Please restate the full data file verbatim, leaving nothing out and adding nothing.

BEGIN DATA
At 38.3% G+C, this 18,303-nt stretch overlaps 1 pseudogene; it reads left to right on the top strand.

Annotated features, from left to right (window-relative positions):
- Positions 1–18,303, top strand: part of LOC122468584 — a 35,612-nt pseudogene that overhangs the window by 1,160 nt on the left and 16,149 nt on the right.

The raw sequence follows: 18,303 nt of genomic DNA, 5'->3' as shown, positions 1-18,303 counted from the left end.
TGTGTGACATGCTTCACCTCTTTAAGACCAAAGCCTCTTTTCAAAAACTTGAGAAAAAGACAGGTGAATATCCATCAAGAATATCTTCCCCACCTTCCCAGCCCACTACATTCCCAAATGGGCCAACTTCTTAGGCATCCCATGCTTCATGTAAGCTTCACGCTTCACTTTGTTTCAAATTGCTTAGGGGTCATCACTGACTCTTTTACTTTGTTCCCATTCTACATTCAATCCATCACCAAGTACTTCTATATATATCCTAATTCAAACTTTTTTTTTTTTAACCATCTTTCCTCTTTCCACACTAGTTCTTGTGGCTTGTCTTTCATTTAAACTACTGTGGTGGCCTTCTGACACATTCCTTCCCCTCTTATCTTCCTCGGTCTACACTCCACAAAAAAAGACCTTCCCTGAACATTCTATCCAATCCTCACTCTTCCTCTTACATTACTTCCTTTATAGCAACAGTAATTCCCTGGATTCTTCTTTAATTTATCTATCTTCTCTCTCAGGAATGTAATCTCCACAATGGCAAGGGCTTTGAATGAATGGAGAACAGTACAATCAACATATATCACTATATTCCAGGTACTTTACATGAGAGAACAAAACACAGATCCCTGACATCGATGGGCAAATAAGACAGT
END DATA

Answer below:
At 38.3% G+C, this 18,303-nt stretch overlaps 1 pseudogene; it reads left to right on the top strand.

Annotated features, from left to right (window-relative positions):
- Positions 1–18,303, top strand: part of LOC122468584 — a 35,612-nt pseudogene that overhangs the window by 1,160 nt on the left and 16,149 nt on the right.

The raw sequence follows: 18,303 nt of genomic DNA, 5'->3' as shown, positions 1-18,303 counted from the left end.
TGTGTGACATGCTTCACCTCTTTAAGACCAAAGCCTCTTTTCAAAAACTTGAGAAAAAGACAGGTGAATATCCATCAAGAATATCTTCCCCACCTTCCCAGCCCACTACATTCCCAAATGGGCCAACTTCTTAGGCATCCCATGCTTCATGTAAGCTTCACGCTTCACTTTGTTTCAAATTGCTTAGGGGTCATCACTGACTCTTTTACTTTGTTCCCATTCTACATTCAATCCATCACCAAGTACTTCTATATATATCCTAATTCAAACTTTTTTTTTTTTAACCATCTTTCCTCTTTCCACACTAGTTCTTGTGGCTTGTCTTTCATTTAAACTACTGTGGTGGCCTTCTGACACATTCCTTCCCCTCTTATCTTCCTCGGTCTACACTCCACAAAAAAAGACCTTCCCTGAACATTCTATCCAATCCTCACTCTTCCTCTTACATTACTTCCTTTATAGCAACAGTAATTCCCTGGATTCTTCTTTAATTTATCTATCTTCTCTCTCAGGAATGTAATCTCCACAATGGCAAGGGCTTTGAATGAATGGAGAACAGTACAATCAACATATATCACTATATTCCAGGTACTTTACATGAGAGAACAAAACACAGATCCCTGACATCGATGGGCAAATAAGACAGT